Psalm 50:7, 21-23 “Hear, O my people, and I will speak, O Israel, and I will testify against you: I am God, your God…you thought I was altogether like you. But I will rebuke you and accuse you to your face. Consider this, you who forget God, or I will tear you to pieces, with none to rescue”.

By God’s words, he tells his own that they deserve to be accused and torn to pieces, because at times they viewed him as like themselves and didn’t adjust their orientation with fear of how wholly different a righteous and all-powerful God is from sinful man. As the opening verses declare: “Our God comes and will not be silent; a fire devours before him, and around him a tempest rages…that he may judge his people” (v.3-4). Compare with the cautionary conclusion, in spite of the current “kindness”, shown through Heb 12, where “our God is a consuming fire” even to his own, who are there reminded to submit to the necessary discipline.

Psalm 64:9 “All people will fear; they will proclaim the works of God and ponder what he has done.”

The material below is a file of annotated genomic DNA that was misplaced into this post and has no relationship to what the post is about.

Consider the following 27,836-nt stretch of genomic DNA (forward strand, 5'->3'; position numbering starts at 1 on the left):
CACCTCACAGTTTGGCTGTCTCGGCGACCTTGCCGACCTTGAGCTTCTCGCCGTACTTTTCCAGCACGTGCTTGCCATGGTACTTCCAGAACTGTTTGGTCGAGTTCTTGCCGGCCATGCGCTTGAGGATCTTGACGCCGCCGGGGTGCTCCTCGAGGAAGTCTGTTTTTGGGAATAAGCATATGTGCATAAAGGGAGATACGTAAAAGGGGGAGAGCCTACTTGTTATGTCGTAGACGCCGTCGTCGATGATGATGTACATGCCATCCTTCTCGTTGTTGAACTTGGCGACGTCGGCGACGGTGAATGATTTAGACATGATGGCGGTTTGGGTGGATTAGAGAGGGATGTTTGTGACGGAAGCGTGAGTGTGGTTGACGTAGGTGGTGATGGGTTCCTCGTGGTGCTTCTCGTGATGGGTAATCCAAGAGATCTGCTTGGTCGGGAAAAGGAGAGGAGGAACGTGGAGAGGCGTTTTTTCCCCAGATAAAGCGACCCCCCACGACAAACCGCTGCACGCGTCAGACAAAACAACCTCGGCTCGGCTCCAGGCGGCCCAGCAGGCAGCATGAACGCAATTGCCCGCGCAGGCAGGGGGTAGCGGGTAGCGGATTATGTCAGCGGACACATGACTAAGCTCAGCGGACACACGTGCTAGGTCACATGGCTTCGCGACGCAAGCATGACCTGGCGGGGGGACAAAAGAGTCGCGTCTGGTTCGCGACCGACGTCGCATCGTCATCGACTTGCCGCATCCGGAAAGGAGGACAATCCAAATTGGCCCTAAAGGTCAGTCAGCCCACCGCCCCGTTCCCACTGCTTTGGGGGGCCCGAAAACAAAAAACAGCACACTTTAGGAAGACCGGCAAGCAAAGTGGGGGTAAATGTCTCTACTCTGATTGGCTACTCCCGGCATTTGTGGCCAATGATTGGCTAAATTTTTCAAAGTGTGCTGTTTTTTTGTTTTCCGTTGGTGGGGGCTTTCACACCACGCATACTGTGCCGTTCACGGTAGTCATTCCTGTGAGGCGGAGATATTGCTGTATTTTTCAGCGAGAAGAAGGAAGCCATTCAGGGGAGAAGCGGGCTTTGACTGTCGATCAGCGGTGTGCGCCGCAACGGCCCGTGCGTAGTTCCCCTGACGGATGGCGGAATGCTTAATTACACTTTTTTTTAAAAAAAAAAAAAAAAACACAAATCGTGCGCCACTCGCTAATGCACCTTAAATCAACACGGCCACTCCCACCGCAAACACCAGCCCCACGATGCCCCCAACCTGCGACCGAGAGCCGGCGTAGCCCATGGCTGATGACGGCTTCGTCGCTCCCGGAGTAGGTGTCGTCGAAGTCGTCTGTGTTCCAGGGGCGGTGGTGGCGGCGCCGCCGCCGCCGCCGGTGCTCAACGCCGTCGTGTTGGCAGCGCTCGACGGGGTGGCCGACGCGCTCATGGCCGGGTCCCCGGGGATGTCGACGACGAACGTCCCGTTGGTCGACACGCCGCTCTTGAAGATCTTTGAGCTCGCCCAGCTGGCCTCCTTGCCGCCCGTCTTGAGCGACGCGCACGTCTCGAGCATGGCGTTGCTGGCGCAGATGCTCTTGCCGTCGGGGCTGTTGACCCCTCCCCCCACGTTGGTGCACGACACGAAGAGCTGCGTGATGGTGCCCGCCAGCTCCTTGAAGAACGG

The pondering upon the works of God are here cited as “But God will shoot them with arrows; suddenly they will be struck down. He will turn their own tongues against them and bring them to ruin; all who see them will shake their heads in scorn” (v.7-8). This kind of reflection is not intended to produce a marveling type of awe, but rather a fear of God, as this verse clearly states.

Psalm 76:7-10 “It is you alone who are to be feared. Who can stand before you when you are angry? From heaven you pronounced judgment, and the land feared and was quiet–when you, O God, rose up to judge, to save all the afflicted of the land. Surely your wrath against men brings you praise, and the survivors of your wrath are restrained.”

The pattern here should be obvious by now. Fear of God results from a recognition that God gets angry and no one is capable of consistently standing sin-free. God punishes every son he loves, so fear the Lord and act accordingly. His judgment is just and everyone will experience punishment–some as discipline, some as destruction–but either way, it is a fearful thing to fall into the hands of the living God. But, in hope of his mercy and salvation for the humble, “bring gifts to the One to be feared” (v.11).